The above schemata allows one to recognize “hits” in any piece of Hebrew literature. Discerning hits will be by “presence, persistence, and relevance” (120). Does a biblical author consistently pursue a theme that is relevant to the story? One common way to do this is by narrative. At this point a danger arises, as “narrative” is a misused buzzword in some philosophical circles. Narrative is to them what “covenant” is to Presbyterians: everything.

Johnson, to his credit, actually pursues how narrative functions as an argument. Like all manner of logical argumentation, a narrative (a good one, anyway) “heightens [a logical conflict] to a resolution that yields epistemic rest within us” (123). It has all the power of a syllogism but is within history.

(Johnson has a subsection on how narratives explain biblical case law. It is fascinating and deserves its own review, 132ff).


The Hebrews, understood in contrast with the Greeks, were not a-rational. Quite the opposite: their rationality anticipated many elements of modern, sometimes scientific epistemologies. Earlier authors like Thomas Torrance argued that the Hebrews prized the hearing over the seeing. That is partially true, but, as Johnson notes, “The Biblical authors construct an epistemological process framed around hearing and seeing” (229). The biblical authors, as far as I can tell, were never interested in rationality abstracted from concrete cases.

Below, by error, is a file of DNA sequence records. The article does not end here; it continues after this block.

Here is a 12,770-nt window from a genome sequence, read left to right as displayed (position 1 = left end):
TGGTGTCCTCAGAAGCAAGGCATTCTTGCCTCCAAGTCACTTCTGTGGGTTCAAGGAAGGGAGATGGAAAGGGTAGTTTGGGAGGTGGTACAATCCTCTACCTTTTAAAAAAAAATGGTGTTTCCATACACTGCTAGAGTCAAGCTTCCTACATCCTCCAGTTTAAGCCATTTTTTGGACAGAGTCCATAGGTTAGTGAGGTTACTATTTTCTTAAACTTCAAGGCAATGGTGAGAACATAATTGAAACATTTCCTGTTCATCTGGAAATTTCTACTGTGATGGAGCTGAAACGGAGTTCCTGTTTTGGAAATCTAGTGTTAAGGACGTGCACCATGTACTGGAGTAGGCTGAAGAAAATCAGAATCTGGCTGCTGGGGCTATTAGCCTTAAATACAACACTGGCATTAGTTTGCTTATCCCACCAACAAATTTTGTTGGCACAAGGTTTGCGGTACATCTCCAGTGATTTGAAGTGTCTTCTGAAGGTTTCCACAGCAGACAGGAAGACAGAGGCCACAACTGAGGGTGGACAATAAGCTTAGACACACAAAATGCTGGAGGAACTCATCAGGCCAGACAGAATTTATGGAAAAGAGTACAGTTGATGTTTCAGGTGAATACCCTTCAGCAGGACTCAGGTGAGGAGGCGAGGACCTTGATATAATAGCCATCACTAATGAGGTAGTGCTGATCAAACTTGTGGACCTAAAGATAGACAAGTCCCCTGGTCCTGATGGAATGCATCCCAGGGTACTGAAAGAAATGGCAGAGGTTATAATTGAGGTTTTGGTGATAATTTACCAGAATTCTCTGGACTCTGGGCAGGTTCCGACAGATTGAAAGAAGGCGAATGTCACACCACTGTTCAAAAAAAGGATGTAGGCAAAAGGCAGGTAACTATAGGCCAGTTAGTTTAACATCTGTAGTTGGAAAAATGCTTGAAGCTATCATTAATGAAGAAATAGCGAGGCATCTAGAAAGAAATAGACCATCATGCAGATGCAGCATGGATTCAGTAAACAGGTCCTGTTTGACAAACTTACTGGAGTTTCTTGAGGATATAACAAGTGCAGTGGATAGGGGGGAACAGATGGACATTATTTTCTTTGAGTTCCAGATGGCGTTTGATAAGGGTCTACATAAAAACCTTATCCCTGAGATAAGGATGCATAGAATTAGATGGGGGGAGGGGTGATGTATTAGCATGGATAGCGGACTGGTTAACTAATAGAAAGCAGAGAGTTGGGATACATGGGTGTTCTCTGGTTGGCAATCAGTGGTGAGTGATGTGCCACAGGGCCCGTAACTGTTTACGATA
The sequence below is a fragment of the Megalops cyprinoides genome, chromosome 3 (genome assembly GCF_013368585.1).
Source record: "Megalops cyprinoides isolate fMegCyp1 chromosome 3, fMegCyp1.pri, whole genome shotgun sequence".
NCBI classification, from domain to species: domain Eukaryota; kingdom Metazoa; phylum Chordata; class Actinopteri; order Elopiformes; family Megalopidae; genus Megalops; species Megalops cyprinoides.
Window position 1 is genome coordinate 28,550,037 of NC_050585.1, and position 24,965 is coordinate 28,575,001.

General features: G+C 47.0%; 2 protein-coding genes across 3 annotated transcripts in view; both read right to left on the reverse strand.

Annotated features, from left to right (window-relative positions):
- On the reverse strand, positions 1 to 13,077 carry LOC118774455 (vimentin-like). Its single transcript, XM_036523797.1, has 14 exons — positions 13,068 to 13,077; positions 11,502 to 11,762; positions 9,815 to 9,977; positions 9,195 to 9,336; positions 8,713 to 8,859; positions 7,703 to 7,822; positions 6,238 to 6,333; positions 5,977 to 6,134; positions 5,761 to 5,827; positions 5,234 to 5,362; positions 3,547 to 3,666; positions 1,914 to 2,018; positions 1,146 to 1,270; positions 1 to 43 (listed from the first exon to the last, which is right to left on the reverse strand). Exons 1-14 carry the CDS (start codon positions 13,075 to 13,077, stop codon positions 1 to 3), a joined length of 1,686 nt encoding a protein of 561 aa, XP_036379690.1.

Johnson summarizes such an epistemology (235ff):

  • N1: The role of authoritative social structures in knowing. In other words, we live in community, hearing and discerning various authoritative voices.
  • N2: The role of embodied processes that disposes the subject to apprehend. This explains the Hebraic connection between ritual and knowledge, as in Lev. 23:42-43. This connects the knowledge with one’s body.
  • N3: The role of skill in knowing. Wisdom is skill in walking before God. It is not “mystical,” nor is it a term that one first presupposes before engaging in the abstract concept called “the knowing process.” It is akin, at least on the technical level, to Polanyi’s “subsidiary knowing.”

Truth is what you can rely on. It includes correspondence, but it is more than that. Something is true if it is reliable over time.

Actions: Anointing (Judge 9:15); Walking (1 Kgs 2:4)

Objects: Tents pegs (Isa. 22:23); Roads (24:48).